Roderik was practically still-born.

He had suffered a severe lack of oxygen for about 10 seconds and his brain wasn’t functioning. Neither were his other internal organs. He was unlikely to survive more a day or two, even with artificial life support. And, if he could be kept alive on life support, he would never develop beyond the stage of a two-month-old baby, at the most.

So for nearly three days, I practically lived in the neonatal unit - sleeping in the room next door to Roderk and spending as much time with him as I could, day and night, though he showed no signs of consciousness or knowing that I was there. No movement at all.

The hardest part

The children came to see their baby brother, but no-one had told them he would die. They had only heard that he was a bit ill. So I had to tell them myself.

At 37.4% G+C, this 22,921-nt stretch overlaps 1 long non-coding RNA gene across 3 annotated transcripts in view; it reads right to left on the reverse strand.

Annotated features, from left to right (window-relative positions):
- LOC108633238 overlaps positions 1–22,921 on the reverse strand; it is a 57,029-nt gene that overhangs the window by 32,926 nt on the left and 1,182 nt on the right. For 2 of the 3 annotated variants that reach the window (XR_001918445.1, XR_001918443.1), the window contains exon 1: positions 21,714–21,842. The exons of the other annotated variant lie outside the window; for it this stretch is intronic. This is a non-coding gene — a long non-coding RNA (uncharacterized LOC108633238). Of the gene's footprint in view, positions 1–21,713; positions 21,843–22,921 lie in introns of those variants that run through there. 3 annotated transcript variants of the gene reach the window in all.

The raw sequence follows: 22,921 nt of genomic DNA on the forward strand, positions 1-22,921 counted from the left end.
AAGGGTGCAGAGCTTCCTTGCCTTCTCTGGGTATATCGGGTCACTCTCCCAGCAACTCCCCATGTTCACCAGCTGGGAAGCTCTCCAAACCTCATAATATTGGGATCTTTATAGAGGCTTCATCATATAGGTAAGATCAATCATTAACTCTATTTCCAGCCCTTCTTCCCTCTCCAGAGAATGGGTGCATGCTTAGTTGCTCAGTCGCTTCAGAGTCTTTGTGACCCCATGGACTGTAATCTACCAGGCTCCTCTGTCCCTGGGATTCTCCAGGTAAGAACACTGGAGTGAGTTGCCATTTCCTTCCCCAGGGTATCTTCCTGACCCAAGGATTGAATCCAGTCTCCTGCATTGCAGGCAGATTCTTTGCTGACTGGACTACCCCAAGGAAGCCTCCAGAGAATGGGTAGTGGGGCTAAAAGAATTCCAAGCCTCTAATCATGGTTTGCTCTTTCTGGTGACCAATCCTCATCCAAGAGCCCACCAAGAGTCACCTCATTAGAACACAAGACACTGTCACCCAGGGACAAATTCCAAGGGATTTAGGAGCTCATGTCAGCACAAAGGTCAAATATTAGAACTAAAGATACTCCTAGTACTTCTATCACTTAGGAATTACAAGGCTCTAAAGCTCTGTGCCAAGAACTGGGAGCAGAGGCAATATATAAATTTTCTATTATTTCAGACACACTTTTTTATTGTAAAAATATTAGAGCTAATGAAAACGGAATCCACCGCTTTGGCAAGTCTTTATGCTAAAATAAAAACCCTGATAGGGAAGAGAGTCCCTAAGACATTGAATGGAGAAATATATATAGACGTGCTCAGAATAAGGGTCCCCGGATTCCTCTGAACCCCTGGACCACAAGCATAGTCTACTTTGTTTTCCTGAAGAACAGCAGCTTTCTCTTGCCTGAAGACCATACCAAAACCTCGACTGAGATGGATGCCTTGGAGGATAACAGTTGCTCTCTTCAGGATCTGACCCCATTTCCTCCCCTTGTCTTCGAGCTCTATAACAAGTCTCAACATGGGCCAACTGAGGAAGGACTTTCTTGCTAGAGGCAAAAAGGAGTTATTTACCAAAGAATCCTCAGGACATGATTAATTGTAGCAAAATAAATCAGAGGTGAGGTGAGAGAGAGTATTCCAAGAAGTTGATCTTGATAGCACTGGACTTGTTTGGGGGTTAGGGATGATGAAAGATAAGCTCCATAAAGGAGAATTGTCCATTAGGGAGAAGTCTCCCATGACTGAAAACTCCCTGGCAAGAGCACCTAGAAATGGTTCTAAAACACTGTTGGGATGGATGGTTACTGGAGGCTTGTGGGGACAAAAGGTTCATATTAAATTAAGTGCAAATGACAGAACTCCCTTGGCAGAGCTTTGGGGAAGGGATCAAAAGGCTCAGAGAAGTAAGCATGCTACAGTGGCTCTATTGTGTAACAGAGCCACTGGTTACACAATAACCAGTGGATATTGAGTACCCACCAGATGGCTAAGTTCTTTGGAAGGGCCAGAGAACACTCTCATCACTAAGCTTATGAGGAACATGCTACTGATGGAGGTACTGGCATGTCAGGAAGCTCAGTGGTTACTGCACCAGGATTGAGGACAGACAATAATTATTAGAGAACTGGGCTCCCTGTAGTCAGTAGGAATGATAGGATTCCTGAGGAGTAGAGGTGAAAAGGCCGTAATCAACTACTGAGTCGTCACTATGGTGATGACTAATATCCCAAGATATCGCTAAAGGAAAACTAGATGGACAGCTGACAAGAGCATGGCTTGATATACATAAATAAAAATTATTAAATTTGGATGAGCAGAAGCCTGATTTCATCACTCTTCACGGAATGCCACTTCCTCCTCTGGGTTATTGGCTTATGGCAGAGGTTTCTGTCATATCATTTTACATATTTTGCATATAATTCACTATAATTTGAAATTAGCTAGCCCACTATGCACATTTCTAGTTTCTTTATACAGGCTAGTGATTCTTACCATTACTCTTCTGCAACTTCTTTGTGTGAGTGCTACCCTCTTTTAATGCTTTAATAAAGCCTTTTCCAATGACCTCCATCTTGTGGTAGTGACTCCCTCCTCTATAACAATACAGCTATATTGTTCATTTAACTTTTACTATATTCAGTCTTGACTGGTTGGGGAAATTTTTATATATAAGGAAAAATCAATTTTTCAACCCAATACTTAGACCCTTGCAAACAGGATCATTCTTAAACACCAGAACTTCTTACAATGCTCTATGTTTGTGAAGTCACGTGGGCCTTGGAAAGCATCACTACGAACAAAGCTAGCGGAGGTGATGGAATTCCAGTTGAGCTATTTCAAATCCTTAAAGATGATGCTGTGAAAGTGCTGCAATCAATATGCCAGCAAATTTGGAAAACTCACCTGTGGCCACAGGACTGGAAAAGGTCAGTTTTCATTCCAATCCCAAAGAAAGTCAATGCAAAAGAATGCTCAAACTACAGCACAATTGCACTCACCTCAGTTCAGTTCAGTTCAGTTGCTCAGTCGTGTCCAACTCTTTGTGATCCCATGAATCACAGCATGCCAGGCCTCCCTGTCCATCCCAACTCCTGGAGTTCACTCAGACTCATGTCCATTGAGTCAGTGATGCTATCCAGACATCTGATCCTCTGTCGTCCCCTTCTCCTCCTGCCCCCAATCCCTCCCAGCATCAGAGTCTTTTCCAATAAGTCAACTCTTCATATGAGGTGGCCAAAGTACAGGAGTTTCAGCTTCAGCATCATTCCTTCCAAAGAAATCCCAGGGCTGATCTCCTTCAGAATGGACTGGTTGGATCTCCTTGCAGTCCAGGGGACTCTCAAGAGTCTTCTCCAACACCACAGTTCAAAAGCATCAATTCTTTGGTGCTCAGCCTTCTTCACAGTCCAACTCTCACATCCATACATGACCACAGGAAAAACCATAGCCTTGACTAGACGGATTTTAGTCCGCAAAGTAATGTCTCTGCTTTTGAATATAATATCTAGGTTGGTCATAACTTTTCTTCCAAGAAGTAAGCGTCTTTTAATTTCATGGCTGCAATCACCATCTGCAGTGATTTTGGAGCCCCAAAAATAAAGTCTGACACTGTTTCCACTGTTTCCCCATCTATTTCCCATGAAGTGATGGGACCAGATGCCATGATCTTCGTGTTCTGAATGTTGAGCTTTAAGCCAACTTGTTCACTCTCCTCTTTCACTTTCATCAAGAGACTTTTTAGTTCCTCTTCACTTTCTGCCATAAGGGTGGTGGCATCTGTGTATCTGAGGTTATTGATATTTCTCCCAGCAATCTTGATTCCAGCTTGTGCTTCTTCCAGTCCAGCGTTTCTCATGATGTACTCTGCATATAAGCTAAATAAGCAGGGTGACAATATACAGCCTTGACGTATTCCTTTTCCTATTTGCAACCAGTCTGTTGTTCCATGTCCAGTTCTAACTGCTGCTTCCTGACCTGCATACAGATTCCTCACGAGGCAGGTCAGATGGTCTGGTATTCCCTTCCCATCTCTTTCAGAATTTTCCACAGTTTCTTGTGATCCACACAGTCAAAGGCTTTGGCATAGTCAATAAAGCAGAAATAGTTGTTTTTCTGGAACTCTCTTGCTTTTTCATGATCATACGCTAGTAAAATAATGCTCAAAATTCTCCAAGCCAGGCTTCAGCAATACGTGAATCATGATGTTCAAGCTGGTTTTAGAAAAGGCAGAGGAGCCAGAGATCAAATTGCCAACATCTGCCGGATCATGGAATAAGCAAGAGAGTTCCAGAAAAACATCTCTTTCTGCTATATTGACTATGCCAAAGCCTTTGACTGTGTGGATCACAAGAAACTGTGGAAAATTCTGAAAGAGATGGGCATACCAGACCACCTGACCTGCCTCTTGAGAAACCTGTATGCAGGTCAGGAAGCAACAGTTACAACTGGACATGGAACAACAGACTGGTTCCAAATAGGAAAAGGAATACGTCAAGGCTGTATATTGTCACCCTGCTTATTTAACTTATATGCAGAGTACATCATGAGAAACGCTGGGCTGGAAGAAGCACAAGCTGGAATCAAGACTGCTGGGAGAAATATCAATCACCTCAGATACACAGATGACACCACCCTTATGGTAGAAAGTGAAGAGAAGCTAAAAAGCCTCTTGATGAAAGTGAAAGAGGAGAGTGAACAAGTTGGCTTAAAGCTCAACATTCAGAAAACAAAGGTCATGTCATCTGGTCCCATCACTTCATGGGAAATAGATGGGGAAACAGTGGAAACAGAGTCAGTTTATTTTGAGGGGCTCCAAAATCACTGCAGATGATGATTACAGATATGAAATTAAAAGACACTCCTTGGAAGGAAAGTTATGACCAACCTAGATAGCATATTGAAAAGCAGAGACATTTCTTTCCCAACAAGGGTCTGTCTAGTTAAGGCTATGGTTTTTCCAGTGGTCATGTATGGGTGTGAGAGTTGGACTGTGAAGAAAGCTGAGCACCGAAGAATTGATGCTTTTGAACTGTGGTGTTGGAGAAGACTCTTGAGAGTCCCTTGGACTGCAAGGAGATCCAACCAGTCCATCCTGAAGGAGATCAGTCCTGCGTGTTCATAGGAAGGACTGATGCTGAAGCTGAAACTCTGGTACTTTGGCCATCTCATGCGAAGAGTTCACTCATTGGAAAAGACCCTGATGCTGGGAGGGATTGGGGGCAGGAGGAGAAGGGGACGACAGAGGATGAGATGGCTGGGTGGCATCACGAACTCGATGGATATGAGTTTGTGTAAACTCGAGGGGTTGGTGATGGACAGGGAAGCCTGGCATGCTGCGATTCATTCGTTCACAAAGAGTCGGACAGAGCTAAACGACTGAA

My daughter spent a long time holding Roderik, with his cobweb of tubes. My son saw him and then went to the waiting room and watched cartoons on telly with his friend.

My three days with Roderik felt like a life time. Which they were. Roderik’s life time.

On that last day, my daughter dressed him. Got him ready for the evening. My two children said their final goodbye to him and their granny took them home - truly that was the hardest part of all.

At 8 pm on the 11th March, Roderik’s life support was withdrawn.

'Red Nose' Day

I stayed in the hospital another 24 hours.

Coming home, the world seemed totally different. It was actually ‘Red Nose Day’, a fundraising event organised by Comic Relief (A UK charity fundraising day).

Everyone was wearing red noses. But that seemed irrelevant. The world would have seemed totally different, whether people were wearing red noses or not.

The world continued to seem totally different and, in a way, it still does.

For some time afterwards, I just wanted to talk about Roderik.